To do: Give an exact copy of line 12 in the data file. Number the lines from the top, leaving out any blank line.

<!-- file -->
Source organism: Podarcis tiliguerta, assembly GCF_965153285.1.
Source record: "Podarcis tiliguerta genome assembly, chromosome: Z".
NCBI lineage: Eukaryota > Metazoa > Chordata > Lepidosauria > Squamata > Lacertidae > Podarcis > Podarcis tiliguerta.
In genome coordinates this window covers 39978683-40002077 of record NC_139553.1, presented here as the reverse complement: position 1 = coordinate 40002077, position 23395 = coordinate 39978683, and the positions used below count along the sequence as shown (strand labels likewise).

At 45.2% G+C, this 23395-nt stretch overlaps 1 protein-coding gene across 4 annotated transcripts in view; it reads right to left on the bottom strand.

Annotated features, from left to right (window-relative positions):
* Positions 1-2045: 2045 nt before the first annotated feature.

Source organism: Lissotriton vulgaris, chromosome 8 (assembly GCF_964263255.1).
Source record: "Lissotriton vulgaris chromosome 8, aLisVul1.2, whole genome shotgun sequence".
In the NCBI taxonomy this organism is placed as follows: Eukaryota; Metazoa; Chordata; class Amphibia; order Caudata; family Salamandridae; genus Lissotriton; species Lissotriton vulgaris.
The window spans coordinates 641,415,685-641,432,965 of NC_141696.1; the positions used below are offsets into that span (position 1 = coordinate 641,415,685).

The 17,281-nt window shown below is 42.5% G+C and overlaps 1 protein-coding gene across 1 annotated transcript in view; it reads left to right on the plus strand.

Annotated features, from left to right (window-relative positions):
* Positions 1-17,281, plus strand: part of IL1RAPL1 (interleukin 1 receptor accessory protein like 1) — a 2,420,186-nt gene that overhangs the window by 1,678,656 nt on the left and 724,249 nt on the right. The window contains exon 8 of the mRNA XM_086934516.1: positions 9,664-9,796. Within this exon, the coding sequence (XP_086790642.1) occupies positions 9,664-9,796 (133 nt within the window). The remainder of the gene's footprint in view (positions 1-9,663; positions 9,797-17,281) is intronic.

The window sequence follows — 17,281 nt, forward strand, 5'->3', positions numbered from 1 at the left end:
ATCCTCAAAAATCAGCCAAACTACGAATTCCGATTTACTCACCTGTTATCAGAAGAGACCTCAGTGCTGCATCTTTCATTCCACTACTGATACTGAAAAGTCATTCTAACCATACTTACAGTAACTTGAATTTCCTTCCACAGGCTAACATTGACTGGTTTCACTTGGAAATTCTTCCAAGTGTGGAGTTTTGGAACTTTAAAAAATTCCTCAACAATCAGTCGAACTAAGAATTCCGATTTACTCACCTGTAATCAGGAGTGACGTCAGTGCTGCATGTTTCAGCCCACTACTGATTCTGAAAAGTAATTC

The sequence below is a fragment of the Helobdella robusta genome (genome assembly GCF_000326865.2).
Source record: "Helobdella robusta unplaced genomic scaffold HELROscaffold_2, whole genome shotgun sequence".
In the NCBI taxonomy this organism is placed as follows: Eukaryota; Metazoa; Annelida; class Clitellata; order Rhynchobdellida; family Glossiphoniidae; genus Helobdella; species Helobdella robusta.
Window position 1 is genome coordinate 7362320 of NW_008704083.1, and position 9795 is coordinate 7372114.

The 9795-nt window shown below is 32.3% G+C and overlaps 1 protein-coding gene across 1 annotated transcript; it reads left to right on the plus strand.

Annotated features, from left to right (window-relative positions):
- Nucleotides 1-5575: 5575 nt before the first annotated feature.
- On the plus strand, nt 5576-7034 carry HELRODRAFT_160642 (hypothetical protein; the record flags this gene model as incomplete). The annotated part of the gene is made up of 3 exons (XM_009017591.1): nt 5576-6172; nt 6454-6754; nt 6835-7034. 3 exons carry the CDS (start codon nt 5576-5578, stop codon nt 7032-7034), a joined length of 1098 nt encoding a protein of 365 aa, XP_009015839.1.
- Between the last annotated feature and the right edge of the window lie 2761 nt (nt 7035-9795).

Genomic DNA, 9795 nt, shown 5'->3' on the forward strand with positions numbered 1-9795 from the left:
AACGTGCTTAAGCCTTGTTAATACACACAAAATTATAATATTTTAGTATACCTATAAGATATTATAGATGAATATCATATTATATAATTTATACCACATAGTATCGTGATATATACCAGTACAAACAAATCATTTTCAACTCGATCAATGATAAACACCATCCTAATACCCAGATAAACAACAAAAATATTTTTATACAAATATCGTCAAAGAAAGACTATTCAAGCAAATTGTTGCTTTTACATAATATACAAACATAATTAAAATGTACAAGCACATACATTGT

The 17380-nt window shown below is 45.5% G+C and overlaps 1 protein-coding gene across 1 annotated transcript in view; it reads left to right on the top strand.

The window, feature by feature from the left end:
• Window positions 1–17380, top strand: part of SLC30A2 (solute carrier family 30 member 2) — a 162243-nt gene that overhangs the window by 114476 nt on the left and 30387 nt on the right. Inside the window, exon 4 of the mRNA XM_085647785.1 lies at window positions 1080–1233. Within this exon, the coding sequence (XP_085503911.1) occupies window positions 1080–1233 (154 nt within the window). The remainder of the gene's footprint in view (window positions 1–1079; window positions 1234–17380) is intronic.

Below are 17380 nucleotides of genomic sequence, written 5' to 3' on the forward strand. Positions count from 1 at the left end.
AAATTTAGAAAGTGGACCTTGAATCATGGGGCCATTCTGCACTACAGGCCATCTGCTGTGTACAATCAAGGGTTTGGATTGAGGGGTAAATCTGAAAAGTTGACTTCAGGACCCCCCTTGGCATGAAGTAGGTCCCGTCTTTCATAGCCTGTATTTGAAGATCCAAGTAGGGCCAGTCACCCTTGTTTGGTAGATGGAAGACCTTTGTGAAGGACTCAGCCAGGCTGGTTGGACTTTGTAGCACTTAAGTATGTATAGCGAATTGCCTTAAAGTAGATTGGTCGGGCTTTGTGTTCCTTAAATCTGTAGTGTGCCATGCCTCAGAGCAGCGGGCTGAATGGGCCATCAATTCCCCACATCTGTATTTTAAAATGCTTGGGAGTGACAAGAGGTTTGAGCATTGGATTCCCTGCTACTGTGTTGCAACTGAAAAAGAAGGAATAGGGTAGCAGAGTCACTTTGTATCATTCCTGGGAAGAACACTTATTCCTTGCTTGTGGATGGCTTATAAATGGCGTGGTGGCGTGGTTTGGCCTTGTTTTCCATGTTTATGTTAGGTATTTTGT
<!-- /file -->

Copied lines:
The 17,281-nt window shown below is 42.5% G+C and overlaps 1 protein-coding gene across 1 annotated transcript in view; it reads left to right on the plus strand.